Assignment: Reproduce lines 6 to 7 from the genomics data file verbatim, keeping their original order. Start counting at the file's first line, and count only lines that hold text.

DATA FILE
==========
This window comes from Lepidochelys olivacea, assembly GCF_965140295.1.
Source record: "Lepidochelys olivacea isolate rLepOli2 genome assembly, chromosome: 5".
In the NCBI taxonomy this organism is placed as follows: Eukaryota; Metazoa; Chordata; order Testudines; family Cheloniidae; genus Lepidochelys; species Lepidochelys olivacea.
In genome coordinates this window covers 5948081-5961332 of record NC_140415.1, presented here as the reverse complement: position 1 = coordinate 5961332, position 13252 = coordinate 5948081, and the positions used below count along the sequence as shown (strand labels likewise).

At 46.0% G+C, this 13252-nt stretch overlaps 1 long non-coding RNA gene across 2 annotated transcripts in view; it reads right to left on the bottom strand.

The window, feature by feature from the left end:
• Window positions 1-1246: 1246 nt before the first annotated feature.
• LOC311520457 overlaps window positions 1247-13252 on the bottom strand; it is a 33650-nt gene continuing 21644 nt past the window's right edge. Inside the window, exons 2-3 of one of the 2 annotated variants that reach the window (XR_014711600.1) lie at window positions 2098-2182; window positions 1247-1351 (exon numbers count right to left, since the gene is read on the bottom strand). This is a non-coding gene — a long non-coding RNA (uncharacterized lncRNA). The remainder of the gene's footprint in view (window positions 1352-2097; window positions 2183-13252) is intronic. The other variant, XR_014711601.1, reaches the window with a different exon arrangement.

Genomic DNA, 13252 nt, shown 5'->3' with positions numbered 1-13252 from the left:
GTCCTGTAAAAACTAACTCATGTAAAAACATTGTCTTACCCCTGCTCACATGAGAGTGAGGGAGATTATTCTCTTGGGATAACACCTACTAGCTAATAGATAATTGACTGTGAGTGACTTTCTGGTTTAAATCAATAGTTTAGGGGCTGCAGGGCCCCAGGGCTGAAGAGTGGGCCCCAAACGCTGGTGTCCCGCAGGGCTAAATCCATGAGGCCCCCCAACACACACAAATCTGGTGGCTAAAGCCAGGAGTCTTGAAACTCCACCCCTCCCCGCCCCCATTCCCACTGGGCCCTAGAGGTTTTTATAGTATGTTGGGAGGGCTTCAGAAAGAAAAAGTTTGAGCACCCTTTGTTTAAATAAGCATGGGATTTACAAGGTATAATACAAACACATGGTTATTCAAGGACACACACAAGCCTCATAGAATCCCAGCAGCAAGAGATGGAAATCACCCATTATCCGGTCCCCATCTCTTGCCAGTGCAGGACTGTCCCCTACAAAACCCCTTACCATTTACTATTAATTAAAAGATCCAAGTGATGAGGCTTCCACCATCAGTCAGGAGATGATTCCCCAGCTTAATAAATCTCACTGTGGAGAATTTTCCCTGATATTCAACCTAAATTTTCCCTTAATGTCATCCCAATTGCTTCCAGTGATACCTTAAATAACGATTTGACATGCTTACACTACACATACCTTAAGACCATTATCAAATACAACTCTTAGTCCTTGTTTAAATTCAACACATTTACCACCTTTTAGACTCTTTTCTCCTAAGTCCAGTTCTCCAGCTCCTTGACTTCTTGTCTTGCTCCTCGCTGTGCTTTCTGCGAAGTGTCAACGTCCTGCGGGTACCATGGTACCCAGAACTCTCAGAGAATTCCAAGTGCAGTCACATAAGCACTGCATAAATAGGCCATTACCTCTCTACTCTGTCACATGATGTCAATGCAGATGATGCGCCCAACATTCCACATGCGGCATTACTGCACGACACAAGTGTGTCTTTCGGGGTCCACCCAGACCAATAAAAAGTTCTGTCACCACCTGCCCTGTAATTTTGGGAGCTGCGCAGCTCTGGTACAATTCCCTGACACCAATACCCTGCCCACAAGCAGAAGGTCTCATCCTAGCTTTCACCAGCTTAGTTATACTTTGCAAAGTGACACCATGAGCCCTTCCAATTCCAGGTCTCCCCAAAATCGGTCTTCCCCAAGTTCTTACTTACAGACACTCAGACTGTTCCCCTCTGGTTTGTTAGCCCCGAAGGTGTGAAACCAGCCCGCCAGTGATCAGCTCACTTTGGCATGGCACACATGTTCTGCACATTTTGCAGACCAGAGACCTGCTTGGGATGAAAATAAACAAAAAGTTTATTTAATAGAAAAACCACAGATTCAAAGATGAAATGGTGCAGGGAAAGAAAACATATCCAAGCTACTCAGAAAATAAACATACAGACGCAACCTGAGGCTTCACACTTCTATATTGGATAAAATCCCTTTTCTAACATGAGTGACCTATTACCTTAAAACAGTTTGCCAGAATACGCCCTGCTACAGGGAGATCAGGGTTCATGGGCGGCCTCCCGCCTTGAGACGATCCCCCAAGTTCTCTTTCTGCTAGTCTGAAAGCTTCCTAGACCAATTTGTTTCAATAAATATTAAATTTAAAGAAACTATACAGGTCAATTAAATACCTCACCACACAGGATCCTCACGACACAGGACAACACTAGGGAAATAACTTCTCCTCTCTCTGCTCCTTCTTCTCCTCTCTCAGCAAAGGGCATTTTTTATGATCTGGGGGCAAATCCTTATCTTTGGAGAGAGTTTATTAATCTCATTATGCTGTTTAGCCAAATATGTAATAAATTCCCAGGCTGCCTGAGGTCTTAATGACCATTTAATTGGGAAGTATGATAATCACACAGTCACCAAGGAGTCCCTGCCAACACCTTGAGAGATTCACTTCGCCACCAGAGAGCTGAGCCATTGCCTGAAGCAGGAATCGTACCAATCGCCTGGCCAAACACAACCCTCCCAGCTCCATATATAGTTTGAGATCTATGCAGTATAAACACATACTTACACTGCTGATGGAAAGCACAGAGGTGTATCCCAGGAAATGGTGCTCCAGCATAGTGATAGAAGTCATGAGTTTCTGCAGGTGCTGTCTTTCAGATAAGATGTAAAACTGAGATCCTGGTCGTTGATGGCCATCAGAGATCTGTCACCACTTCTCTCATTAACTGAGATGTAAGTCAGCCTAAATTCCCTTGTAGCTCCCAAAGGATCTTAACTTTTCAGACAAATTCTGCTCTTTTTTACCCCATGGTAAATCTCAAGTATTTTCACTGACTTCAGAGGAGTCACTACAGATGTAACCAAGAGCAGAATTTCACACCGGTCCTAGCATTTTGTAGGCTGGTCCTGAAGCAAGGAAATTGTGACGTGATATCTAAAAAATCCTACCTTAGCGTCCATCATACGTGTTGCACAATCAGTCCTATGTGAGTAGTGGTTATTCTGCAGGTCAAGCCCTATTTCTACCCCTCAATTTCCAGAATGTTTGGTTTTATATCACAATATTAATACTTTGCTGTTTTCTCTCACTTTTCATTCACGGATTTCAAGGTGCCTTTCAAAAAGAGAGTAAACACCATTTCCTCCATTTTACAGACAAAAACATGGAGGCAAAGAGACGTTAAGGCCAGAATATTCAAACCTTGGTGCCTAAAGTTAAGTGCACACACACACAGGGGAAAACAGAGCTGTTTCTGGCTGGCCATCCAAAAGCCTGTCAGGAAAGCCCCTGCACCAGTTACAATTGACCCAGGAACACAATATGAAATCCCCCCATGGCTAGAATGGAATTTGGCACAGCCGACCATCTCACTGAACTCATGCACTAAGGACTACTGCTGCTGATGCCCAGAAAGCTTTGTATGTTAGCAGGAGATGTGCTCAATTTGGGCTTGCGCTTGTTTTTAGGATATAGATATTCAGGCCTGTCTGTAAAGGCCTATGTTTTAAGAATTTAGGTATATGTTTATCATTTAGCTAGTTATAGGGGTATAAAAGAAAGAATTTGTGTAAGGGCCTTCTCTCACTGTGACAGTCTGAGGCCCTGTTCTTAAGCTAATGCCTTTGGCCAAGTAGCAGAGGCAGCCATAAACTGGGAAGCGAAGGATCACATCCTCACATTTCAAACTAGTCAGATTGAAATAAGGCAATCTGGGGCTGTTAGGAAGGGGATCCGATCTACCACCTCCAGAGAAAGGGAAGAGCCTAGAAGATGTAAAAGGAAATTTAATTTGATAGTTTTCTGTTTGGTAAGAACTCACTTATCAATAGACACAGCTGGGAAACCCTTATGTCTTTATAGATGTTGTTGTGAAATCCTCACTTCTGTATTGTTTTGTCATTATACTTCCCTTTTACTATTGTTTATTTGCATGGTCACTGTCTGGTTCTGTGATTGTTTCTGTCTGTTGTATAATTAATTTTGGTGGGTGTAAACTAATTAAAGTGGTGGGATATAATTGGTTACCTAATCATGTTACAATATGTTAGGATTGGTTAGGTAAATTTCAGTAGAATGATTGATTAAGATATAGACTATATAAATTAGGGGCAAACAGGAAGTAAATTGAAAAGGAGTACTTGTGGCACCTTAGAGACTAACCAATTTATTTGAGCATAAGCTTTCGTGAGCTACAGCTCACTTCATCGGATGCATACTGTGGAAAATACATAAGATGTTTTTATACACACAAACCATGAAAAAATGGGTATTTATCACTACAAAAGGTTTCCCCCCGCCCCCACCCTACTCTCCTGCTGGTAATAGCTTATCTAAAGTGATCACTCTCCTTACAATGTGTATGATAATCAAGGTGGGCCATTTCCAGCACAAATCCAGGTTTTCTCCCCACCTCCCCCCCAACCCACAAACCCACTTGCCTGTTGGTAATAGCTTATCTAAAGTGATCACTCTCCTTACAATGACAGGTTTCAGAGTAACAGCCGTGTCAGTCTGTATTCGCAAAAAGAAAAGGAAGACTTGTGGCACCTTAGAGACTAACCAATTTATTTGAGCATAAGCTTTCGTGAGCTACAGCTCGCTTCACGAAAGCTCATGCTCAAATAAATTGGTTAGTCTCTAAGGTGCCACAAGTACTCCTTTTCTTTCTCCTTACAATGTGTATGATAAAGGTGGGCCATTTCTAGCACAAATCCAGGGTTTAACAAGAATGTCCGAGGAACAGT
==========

The window, feature by feature from the left end:
• Window positions 1-1246: 1246 nt before the first annotated feature.